respiratory syncytial virus

RSV Long-Acting Antibody Effective in Protecting Infants, Reducing Hospitalization in Infants

Author
Jessica Ganga

According to a recent study, one dose of nirsevimab effectively protected preterm infants and infants born at term from respiratory syncytial virus (RSV) and RSV lower respiratory tract infection (LRTI).1

In the United States, RSV leads to approximately 58,000 to 80,000 hospitalizations per year among children aged 5 years and younger, according to the CDC.2 Further, the disease causes about 100 to 300 deaths in that same population per year.2

Enter Simões and colleagues, whose study follows three trials that examined the efficacy of nirsevimab—a monoclonal antibody that protects infants from RSV and RSV LRTI, as well as infants considered high risk for severe RSV. Efficacy was determined by two endpoints that included the incidence of medical care for RSV LRTI and the number of hospital admissions for RSV LRTI.

In total, 2350 infants were enrolled in the phase 2b and MELODY trials, where they were randomized into two groups. One group (n = 1564) received a single nirsevimab injection prior to the RSV season. And the other group (n = 786) received placebo. Additionally, infants in the MEDLEY trials that tested nirsevimab on infants with chronic lung disease, congenital heart disease, or extreme preterm birth received one dose of nirsevimab followed by four monthly placebo doses, or five once-a-month doses of palivizumab.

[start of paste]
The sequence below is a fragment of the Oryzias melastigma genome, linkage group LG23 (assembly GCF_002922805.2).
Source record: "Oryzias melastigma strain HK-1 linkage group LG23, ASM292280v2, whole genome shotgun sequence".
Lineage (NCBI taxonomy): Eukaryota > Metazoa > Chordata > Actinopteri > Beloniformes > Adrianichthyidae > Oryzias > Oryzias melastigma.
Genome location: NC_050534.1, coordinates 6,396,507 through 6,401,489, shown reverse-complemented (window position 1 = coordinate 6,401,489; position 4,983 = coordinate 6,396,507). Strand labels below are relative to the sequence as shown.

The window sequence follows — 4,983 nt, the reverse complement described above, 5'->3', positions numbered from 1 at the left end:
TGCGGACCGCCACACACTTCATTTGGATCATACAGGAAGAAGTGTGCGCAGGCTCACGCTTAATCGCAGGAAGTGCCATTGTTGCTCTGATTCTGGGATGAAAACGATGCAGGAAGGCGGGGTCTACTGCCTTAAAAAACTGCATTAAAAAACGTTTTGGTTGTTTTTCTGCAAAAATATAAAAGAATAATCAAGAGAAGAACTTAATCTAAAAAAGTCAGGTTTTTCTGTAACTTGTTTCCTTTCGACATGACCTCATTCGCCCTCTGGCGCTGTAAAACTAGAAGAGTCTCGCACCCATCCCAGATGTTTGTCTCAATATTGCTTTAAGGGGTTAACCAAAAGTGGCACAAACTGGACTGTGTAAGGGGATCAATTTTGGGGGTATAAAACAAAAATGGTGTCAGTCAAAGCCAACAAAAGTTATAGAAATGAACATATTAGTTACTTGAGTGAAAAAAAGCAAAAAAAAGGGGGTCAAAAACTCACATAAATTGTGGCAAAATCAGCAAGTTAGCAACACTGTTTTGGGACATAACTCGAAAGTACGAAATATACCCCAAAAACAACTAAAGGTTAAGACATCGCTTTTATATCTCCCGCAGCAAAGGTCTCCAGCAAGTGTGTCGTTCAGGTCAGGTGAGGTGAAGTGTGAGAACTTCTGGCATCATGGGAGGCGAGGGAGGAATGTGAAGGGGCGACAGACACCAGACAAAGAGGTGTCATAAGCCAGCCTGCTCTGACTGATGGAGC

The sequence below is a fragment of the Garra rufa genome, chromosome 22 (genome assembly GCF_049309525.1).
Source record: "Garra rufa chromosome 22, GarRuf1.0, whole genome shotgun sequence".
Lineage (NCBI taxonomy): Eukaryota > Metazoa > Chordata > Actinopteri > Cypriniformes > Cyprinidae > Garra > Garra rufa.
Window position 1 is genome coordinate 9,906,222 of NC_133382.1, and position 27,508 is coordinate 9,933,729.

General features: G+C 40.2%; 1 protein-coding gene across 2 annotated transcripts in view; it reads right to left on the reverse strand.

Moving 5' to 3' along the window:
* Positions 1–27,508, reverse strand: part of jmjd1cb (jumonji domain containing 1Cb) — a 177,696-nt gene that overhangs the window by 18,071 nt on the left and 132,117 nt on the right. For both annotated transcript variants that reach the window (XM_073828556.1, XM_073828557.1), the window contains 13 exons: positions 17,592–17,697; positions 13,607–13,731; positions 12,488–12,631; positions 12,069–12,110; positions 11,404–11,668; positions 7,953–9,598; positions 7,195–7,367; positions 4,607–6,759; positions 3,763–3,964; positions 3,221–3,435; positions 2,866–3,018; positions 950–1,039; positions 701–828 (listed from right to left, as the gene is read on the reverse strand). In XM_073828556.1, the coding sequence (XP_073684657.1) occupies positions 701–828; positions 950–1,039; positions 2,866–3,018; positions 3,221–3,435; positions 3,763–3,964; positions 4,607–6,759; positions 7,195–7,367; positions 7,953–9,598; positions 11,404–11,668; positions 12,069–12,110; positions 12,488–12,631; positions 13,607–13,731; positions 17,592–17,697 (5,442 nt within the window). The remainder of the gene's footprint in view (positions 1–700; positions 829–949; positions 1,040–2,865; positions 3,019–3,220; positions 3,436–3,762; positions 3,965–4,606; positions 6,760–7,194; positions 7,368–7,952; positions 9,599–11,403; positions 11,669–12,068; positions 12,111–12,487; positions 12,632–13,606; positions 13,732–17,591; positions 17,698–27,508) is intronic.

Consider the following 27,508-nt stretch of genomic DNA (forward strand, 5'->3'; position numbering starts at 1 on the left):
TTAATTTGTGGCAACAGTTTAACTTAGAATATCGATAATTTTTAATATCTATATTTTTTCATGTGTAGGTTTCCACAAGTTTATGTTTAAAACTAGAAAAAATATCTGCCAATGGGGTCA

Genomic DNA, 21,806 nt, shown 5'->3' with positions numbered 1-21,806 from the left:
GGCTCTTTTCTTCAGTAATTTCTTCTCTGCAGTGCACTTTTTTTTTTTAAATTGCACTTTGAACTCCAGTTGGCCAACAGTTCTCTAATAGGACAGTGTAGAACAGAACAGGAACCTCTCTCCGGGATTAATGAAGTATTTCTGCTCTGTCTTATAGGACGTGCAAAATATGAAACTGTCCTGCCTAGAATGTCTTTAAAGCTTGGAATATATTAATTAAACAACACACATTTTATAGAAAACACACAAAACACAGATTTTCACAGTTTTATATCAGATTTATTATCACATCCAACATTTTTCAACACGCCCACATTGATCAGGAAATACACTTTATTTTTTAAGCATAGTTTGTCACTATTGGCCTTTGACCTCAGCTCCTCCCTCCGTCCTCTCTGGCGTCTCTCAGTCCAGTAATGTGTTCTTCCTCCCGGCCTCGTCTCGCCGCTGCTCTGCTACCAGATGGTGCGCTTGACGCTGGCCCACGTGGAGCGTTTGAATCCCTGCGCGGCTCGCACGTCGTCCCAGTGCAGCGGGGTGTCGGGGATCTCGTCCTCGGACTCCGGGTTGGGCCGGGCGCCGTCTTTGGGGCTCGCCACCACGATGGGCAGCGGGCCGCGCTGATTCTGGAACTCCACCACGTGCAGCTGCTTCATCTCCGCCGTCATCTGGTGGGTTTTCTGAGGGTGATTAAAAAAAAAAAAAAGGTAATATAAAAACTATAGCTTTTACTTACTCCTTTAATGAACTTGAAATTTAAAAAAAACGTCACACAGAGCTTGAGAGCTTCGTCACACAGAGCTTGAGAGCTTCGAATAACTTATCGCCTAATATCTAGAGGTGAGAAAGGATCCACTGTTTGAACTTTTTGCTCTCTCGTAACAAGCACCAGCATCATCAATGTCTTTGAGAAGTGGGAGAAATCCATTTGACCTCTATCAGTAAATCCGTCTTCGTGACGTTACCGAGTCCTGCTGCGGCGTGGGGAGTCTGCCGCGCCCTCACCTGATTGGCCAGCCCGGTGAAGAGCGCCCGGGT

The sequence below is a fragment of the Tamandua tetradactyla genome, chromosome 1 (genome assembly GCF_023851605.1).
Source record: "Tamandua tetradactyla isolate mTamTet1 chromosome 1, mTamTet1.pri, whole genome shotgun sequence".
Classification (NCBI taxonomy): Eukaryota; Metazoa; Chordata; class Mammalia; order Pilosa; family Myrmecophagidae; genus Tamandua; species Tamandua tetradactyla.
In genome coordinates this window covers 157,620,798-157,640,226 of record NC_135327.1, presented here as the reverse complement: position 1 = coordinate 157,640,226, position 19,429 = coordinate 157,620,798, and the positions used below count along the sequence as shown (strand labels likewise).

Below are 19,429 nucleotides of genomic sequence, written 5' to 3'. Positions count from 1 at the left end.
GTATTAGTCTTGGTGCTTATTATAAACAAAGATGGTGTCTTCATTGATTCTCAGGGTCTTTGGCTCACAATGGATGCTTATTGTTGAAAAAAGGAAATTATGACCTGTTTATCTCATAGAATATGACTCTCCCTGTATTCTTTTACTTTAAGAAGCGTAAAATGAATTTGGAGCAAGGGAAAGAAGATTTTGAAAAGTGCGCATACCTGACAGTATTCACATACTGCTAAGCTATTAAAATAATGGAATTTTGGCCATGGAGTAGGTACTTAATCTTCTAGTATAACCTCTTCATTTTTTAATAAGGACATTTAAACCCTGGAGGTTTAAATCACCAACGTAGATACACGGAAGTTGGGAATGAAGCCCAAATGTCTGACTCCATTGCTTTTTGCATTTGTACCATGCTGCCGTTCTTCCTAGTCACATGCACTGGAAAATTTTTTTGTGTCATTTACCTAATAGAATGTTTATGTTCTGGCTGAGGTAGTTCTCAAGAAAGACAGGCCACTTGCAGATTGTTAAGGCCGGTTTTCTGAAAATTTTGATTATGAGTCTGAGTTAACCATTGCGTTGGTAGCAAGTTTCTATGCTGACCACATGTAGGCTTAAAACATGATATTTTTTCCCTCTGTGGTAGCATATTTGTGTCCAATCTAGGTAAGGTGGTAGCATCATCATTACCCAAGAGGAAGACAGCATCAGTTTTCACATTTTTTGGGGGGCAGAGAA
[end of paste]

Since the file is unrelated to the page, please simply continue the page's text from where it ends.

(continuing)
Nirsevimab showed efficacy in reducing the number of infants medically cared for, hospital admissions, and relative risk reduction when compared to the placebo group. Infants at a high risk were effectively protected by nirsevimab as well, according to the study’s data. For patients with only LRTI, there were fewer any-cause medical care, any-cause hospital admissions, LRTI outpatient visits, and antibiotic prescriptions.

Additionally, the MEDLEY trials examined the effectiveness of nirsevimab in infants with chronic lung disease, congenital heart disease, or extreme preterm birth. Their data found that the use of nirsevimab in that patient population was consistent with the above findings, with more exposures of nirsevimab reaching above target in more than 80% of the overall MEDLEY trial population.

The authors noted that their study was funded by AstraZeneca and Sanofi, which developed and commercialized nirsevimab.

“These data suggest that nirsevimab has the potential to change the landscape of infant RSV disease by reducing a major cause of infant morbidity and the consequent burden on caregivers, clinicians, and health care providers,” the researchers concluded.

 

References:

  1. Simões EAF, Madhi SA, Muller WJ, et al. Efficacy of nirsevimab against respiratory syncytial virus lower respiratory tract infections in preterm and term infants, and pharmacokinetic extrapolation to infants with congenital heart disease and chronic lung disease: a pooled analysis of randomised controlled trials. Lancet Child Adolesc Health. Published online January 9, 2023. doi:10.1016./S2352-4642(22)00321-2
  2. RSV Research & Surveillance. Centers for Disease Control and Prevention. October 28, 2022. Accessed January 24, 2023. https://www.cdc.gov/rsv/research/index.html